CMA accepts Google’s revised Privacy Sandbox commitments

Posted on: Friday 11 February 2022 | IAB UK

The Competition and Markets Authority (CMA) has announced that Google’s revised package of commitments to address competition concerns over Privacy Sandbox have been accepted

The CMA’s decision to accept Google’s revised commitments follows a year-long investigation into concerns that proposals put forward by Privacy Sandbox - which is working to develop alternative identity solutions to third-party cookies - could weaken competition within the digital ecosystem. 

Since the investigation was launched in January 2021, the CMA has been working closely with Google and the rest of the market to understand how its concerns can be addressed. Following two public consultations and a revised set of commitments from Google, the CMA has accepted the new proposals and Google has said that they will be rolled out globally. 

This decision brings the investigation to a close,and the CMA states that it is working closely with the Information Commissioner’s Office (ICO) to oversee the development of the proposals, so that they protect privacy without unduly restricting competition and harming consumers.

 

Google’s commitments include: 

  • Involvement of the CMA and the ICO in the development and testing of the Privacy Sandbox proposals, to ensure they achieve effective outcomes for consumers to protect both competition and privacy
  • Google will engage in a more transparent process than initially proposed, including engagement with third parties and publishing test results, with the option for the CMA to require Google to address issues raised by the CMA or third parties
  • Google will not remove third-party cookies until the CMA is satisfied that its competition concerns have been addressed. If the CMA is not satisfied that its competition concerns have been addressed, the CMA may take further action (i.e. re-open its investigation, impose interim measures or proceed to a decision)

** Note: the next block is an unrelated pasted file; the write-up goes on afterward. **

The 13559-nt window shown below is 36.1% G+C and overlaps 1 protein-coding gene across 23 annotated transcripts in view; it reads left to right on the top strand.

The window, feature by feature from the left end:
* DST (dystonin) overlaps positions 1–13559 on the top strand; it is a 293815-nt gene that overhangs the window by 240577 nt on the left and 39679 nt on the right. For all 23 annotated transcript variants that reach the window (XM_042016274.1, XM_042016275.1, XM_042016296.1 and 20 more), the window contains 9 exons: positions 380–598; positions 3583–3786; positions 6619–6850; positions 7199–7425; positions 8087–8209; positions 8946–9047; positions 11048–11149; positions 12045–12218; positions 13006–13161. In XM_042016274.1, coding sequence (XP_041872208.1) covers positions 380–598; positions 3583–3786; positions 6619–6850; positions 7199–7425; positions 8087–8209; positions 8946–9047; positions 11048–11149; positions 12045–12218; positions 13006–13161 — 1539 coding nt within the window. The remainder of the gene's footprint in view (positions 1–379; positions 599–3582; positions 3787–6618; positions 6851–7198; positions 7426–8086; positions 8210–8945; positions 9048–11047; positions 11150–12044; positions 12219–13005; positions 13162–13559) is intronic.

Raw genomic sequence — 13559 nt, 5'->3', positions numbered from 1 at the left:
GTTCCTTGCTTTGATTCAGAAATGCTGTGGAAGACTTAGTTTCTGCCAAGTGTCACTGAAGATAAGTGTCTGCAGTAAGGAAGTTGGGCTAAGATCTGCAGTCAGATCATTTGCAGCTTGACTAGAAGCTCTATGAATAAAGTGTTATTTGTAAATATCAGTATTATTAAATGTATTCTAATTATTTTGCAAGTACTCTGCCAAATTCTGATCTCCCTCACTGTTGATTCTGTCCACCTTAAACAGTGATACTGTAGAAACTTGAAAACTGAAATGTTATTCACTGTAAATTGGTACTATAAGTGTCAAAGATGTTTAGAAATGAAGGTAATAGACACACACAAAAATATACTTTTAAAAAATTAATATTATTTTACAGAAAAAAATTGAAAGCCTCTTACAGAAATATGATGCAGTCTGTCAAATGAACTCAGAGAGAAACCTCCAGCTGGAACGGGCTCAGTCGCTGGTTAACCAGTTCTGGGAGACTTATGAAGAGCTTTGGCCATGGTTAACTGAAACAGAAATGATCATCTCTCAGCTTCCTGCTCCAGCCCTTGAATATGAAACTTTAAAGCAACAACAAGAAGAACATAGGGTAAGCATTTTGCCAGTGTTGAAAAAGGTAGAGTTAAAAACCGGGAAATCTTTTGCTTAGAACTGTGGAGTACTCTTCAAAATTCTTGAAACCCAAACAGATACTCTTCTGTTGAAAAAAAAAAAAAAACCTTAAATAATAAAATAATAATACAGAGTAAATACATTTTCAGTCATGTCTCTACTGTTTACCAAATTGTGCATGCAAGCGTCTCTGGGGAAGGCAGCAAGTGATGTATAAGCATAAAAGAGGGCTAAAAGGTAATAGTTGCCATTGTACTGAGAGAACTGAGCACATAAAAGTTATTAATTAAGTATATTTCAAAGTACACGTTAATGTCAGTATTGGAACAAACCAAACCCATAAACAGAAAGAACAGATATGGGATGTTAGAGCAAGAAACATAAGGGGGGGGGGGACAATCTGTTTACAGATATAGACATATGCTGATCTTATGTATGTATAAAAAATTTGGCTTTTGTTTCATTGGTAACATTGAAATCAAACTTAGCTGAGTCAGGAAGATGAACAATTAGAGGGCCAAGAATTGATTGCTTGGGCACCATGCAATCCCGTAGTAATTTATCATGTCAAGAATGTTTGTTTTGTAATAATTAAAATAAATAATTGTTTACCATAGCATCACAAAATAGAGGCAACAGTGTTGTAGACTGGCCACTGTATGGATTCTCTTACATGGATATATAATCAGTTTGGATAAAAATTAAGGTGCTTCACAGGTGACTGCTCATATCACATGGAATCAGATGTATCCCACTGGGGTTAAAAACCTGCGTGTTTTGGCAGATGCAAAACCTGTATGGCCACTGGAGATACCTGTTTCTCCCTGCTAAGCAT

• Commitments to restrict the sharing of data within its ecosystem to ensure that it doesn’t gain an advantage over competitors when third-party cookies are removed; and commitments to not self-preference its advertising services
  • A Monitoring Trustee will be appointed to work alongside the CMA to ensure the commitments are monitored effectively and Google complies with its obligations. This appointment is expected to be made shortly

 

You can find a full list of the commitments here. Commenting on the decision, the CMA’s Chief Executive, Andrea Coscelli, said: “The commitments we have obtained from Google will promote competition, help to protect the ability of online publishers to raise money through advertising and safeguard users’ privacy.

While this is an important step, we are under no illusions that our work is done. We now move into a new phase where we will keep a close eye on Google as it continues to develop these proposals. We will engage with all market participants in this process, in order to ensure that Google is taking account of concerns and suggestions raised.” 

Google has published a blog post, explaining that its commitments address the CMA’s concerns in three main principles: “First, the changes we will make in Chrome in the context of the Privacy Sandbox initiative will apply in the same way to Google’s advertising products as to products from other companies. Second, we will design, develop and implement Privacy Sandbox with regulatory oversight and input from the CMA and the ICO. And third, we will inform the CMA in advance of our intention to remove third-party cookies and agree to wait for their feedback on whether any competition law concerns remain.” 

Read the full blog post for further detail on the commitments and how Google will continue to work with the CMA. Google has also laid out further detail on how it will be engaging with third-parties here.

Written by

IAB UK

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